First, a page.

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Surge for stocks fades despite huge US stimulus package

By AFP - Mar 25,2020 - Last updated at Mar 25,2020

The fearless girl statue stands in front of the New York Stock Exchange, on March 23, Monday, in New York City (AFP photo)

LONDON — A global stocks rally petered out Wednesday as Europe took up the baton, despite US lawmakers agreeing a mammoth stimulus package to help the world's biggest economy resist effects of the COVID-19 pandemic.

After huge gains for equities on Tuesday, which continued into Wednesday with Tokyo soaring and European indices jumping at the open, London lost some of its gains and Frankfurt was in the red nearing the half-way stage.

Elsewhere, the dollar was lower against main rivals and oil prices retreated.

"The stimulus is now by and large in place, the question is whether it's enough for the markets or whether the expected spike in cases and deaths in the US and Europe, combined with the emerging picture of the economic damage, means we need to take another leg lower before the bottom is found," said Neil Wilson, chief market analyst at trading group Markets.com. 

While COVID-19 continues to spread, traders have a rare semblance of optimism after weeks of carnage across global markets, with eyes fixed on Washington where lawmakers thrashed out an emergency bill worth as much as $2 trillion -- around 10 per cent of US gross domestic product.

"At last, we have a deal," Senate Majority Leader Mitch McConnell said, calling it a "wartime level of investment into our nation".

"We have a bipartisan agreement on the largest rescue package in American history," top Senate Democrat Chuck Schumer said shortly after McConnell spoke.

"So many people are being put out of work through no fault of their own. They don't know what their future is going to be like, how are they going to pay the bills," Schumer noted.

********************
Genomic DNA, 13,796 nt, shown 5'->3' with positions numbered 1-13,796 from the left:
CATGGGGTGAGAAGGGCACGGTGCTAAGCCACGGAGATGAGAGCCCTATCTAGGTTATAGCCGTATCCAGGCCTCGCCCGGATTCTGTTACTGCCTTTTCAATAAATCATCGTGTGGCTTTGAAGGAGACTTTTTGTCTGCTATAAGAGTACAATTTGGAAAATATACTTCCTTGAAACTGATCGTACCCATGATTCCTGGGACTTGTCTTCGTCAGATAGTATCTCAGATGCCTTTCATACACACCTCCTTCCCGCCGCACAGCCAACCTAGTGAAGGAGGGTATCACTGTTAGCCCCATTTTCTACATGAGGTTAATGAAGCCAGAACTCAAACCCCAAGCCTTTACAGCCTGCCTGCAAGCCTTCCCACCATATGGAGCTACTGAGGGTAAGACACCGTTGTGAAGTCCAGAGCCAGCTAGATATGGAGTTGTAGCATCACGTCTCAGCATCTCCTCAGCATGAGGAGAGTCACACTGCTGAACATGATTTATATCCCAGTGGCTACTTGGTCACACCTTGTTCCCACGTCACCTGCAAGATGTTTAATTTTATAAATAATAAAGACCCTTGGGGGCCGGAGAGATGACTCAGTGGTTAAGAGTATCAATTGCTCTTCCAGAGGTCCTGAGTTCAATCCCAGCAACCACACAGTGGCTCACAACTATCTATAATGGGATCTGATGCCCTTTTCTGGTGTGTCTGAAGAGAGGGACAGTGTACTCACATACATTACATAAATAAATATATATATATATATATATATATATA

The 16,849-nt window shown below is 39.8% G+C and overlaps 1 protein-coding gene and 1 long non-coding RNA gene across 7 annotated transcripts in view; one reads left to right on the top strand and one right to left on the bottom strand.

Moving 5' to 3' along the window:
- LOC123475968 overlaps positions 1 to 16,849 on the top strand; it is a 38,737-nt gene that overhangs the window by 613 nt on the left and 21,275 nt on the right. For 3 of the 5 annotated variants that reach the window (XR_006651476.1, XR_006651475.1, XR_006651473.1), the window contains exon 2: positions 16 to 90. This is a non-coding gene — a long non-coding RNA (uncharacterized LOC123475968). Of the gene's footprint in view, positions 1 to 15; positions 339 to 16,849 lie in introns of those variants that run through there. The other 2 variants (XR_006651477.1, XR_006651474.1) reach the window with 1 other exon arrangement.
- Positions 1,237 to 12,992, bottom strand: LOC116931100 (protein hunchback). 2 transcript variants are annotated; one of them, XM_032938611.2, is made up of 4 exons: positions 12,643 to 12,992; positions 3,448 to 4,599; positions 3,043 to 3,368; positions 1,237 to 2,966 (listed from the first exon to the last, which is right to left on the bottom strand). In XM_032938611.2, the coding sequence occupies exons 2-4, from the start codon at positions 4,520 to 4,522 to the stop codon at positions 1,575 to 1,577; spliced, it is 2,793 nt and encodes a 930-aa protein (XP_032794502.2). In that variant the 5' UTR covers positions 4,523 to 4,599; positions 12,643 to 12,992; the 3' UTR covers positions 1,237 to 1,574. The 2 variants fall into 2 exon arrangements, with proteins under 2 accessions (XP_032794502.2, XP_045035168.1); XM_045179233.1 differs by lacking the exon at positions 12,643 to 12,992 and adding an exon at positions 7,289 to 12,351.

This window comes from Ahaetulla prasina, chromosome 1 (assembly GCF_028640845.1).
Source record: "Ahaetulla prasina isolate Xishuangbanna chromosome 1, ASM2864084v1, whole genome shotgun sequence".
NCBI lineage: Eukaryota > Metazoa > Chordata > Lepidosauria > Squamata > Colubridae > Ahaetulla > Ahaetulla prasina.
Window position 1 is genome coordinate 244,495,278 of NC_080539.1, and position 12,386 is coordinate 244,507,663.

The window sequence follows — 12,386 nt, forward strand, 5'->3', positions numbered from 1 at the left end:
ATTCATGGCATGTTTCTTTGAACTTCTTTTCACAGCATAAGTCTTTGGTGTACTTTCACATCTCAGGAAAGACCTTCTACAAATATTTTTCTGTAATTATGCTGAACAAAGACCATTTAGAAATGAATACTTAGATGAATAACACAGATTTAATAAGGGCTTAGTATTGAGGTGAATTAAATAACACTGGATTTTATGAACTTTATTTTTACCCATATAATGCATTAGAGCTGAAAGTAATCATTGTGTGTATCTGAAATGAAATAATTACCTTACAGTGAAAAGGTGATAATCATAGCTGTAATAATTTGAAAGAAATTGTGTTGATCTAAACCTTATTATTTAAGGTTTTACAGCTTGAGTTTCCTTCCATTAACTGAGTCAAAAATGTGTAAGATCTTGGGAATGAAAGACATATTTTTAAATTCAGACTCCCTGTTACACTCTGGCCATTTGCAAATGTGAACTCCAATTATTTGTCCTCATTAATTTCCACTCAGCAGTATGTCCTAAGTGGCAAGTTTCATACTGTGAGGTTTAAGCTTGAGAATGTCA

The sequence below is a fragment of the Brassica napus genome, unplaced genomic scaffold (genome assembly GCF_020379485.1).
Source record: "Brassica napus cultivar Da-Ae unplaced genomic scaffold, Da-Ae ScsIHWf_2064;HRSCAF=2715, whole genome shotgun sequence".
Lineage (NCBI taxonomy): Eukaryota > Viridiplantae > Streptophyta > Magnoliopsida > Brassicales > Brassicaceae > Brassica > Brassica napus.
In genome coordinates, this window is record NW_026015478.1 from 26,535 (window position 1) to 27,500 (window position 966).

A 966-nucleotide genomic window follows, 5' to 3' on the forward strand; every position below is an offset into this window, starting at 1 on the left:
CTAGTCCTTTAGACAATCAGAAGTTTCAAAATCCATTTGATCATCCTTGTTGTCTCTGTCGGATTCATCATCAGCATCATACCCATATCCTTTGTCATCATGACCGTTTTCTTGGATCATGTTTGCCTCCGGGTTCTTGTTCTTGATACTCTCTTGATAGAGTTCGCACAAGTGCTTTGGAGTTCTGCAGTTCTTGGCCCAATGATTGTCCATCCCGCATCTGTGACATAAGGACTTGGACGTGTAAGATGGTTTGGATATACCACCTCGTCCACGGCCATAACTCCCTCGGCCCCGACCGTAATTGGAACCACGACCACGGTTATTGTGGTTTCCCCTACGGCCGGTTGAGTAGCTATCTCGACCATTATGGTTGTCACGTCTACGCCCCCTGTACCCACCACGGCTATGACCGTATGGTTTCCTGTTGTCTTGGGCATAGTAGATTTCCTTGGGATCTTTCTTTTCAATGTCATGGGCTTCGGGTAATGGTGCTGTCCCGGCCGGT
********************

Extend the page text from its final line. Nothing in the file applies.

"Well, we come to their rescue."

The measure will put cash directly into the hands of Americans, provides grants to small businesses and hundreds of billions of dollars in loans for corporations including embattled airlines, while expanding unemployment benefits.

The prospect of a massive spending splurge, combined with the Federal Reserve's pledge to essentially print as much cash is needed, sent Wall Street into overdrive Tuesday, with the Dow seeing its biggest rise since 1933, while the S&P 500 enjoyed its best day in more than a decade.

The gains then spread to Asia, which rallied for a second straight day, with extra impetus later in the day coming from the news out of Washington.

Tokyo ended eight per cent higher, with investors also relieved that the 2020 Olympics had been postponed rather than cancelled.

Hong Kong rose 3.8 per cent, Shanghai was up more than two per cent, while Singapore, Sydney and Manila rallied more than five per cent and Seoul piled on more than four per cent. 

Adding to the more upbeat mood was the G7's promise to do "whatever is necessary". 

The unprecedented moves are part of a worldwide response to the rapid financial shock caused by the novel coronavirus outbreak, which has locked down countries including the US and brought the global economy to a juddering halt.

"The Senate's approval of the $2 trillion package should provide a positive lift to investors' mood in the near term, complementing the US Federal Reserve's aggressive action in the past four weeks," said Tai Hui at JP Morgan Asset Management. 

"This is particularly important given the aggressive fiscal stimulus from European and Asian governments in the past two weeks. The US government needs to be seen as not just counting on the Fed to do all the heavy lifting."

Hopes for the US deal and the Fed's promise to ramp up its bond-buying also sent the dollar lower, a relief to investors as demand for the unit had seen it soar against peers, including a 35-year high against the pound.

The crude market -- which has been hammered by the outbreak's impact on demand as well as a price war between Saudi Arabia and Russia — also enjoyed a much-needed lift, though analysts cautioned the commodity still faced uncertainty.

 

     

 

     

 

   

 

     

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